Not that the vineyard has remained exactly the same throughout the intervening years. By 1900, it had been ravaged by the phylloxera vine louse. Hayne’s daughter, Sarah Esther Chase Bourn, replanted the vineyard with phylloxera-resistant rootstock in 1903. Twenty acres of those 103-year-old Zinfandel vines are still alive today. They produce extraordinarily concentrated wines for the renowned Turley Cellars as well as for S.E. Chase winery, owned by the Simpsons.
“This is hallowed ground,” Pam says. “There’s not a day that goes by when we don’t think about the six generations of our family that have farmed this vineyard. Their spirit is here, and we are dedicated to honoring it in every way we can.”
The vineyard appears much as it did a century ago, with its gnarly, old head-pruned vines struggling to grow without irrigation. “Our vineyard is located on what was once a creek bed,” Pam explains, describing the terroir that she feels distinguishes Hayne. “The alluvial soil has a lot of rock and sand in it, which allows the roots to go very deep. These vines are well established. There’s really nothing like dry-farmed old vines for quality.”
In addition to Zinfandel, Hayne also contains 20 acres of 50-year-old Petite Sirah vines, also dry-farmed and head-pruned in the manner common to an earlier era.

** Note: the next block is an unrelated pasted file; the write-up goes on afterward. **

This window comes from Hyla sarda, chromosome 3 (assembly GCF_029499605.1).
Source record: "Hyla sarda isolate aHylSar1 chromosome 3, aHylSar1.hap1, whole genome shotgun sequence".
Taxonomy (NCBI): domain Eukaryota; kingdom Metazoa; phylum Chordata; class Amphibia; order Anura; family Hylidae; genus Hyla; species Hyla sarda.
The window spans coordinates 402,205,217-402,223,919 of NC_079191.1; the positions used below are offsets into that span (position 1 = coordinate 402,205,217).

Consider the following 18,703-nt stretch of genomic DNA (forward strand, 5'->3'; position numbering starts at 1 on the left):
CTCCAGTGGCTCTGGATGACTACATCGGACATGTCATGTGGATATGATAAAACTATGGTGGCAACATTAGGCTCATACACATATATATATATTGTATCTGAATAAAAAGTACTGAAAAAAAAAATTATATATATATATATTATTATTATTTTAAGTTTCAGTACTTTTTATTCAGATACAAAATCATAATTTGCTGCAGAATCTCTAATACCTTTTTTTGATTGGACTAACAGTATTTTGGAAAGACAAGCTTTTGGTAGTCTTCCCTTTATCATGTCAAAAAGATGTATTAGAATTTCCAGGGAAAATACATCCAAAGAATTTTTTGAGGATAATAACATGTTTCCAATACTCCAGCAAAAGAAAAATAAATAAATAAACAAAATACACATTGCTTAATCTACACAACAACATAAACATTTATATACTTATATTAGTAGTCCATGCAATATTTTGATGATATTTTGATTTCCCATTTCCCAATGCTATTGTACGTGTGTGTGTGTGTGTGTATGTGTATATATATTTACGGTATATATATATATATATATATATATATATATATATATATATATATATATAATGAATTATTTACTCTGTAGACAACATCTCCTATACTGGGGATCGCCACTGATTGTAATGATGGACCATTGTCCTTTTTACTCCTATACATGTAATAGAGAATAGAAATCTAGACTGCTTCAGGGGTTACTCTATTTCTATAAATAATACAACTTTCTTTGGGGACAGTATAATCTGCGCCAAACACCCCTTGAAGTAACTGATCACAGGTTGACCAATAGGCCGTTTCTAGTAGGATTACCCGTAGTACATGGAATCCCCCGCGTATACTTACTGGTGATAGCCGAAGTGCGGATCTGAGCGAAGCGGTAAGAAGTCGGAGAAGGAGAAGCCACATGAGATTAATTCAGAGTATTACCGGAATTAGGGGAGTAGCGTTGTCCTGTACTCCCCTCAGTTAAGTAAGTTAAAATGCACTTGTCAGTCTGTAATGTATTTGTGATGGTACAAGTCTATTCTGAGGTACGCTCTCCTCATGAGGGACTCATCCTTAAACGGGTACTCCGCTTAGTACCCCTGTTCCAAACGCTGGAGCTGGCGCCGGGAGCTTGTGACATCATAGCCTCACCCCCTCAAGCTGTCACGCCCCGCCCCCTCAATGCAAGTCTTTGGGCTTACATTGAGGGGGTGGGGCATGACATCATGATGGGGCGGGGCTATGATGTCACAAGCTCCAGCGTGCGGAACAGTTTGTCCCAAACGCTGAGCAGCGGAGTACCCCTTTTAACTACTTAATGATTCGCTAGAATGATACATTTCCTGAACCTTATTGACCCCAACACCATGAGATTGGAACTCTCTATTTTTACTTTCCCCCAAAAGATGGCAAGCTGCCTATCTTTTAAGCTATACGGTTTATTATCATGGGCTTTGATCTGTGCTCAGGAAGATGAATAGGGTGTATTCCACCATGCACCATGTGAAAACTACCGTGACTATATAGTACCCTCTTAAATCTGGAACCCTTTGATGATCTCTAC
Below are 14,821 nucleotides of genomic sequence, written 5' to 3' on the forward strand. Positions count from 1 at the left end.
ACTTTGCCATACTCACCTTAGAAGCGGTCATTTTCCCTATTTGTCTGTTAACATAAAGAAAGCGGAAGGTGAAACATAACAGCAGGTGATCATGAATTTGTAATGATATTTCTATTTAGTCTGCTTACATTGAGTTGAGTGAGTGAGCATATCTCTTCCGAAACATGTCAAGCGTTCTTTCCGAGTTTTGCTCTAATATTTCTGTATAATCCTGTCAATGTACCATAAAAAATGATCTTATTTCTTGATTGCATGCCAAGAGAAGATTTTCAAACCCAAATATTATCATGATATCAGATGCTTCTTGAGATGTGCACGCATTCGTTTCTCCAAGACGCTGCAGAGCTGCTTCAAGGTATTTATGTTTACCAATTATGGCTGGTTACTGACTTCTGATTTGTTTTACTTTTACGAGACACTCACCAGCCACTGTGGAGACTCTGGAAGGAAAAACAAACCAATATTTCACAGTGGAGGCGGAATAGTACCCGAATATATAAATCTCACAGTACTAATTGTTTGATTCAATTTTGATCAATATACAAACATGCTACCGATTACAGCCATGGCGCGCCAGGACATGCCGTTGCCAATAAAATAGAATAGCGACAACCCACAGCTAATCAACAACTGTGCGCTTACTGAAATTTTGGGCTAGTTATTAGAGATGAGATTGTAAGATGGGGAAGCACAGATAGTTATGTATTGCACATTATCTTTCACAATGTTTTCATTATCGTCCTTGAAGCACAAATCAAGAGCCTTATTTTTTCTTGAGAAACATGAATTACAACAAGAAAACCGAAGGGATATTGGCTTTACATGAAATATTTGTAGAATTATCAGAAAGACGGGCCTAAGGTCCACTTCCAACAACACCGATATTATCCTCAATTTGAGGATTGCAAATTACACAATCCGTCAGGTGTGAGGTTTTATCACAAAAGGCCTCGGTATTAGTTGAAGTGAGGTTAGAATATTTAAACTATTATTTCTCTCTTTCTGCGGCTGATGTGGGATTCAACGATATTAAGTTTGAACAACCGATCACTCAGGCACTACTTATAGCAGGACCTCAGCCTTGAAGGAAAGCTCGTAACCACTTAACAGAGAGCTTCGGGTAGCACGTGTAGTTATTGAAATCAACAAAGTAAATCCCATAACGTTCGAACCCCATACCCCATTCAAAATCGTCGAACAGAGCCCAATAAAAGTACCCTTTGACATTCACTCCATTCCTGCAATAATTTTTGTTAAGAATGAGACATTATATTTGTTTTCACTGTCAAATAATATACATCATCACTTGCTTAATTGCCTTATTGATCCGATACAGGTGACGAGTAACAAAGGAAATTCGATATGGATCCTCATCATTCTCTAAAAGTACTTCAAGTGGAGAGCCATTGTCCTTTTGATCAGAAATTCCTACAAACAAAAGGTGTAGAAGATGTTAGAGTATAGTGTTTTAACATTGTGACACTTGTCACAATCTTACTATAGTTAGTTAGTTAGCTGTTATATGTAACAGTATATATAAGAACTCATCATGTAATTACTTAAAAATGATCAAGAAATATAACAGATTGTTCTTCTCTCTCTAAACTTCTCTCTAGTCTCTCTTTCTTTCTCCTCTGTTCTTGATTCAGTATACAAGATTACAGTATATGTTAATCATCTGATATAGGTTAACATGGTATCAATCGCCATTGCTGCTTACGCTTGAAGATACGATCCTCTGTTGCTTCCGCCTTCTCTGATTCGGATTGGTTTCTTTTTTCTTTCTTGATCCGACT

The theme that connects Tokalon and Hayne seems obvious. Someone—a long time ago—identified each site as being particularly suitable for grape growing, and that hunch paid off. Other Napa Valley vineyards with similar historical pedigrees include Larkmead, Rubicon (once known as Inglenook), and the Dr. Crane Vineyard (now also owned by Andy Beckstoffer). Each of these vineyards, currently farmed with great care and attention to detail, continues to produce wines of superlative quality—a testament to the vision of the early wine pioneers.
HOWEVER, a place in the early history of California wine is not required for a spot in today’s pantheon of legendary vineyards. Modern-day wine growers have discovered sites with less history but equal potential for quality. Thus are new legends born.
Hyde Vineyards, planted by Larry Hyde in 1979 at the southern end of Napa’s Carneros district, is among these relative newcomers. More than 20 well-known wineries buy grapes from Hyde. Fifteen of them designate Hyde Vineyards on their bottles; these include equally legendary wineries such as Kistler, Patz & Hall, Paul Hobbs, Ramey, and Robert Mondavi. Hyde also makes its own wine under the Hyde de Villaine (HdV) label. (Villaine refers to Larry’s brother-in-law, Aubert de Villaine, one of the owners of Domaine de la Romanée Conti in Burgundy.)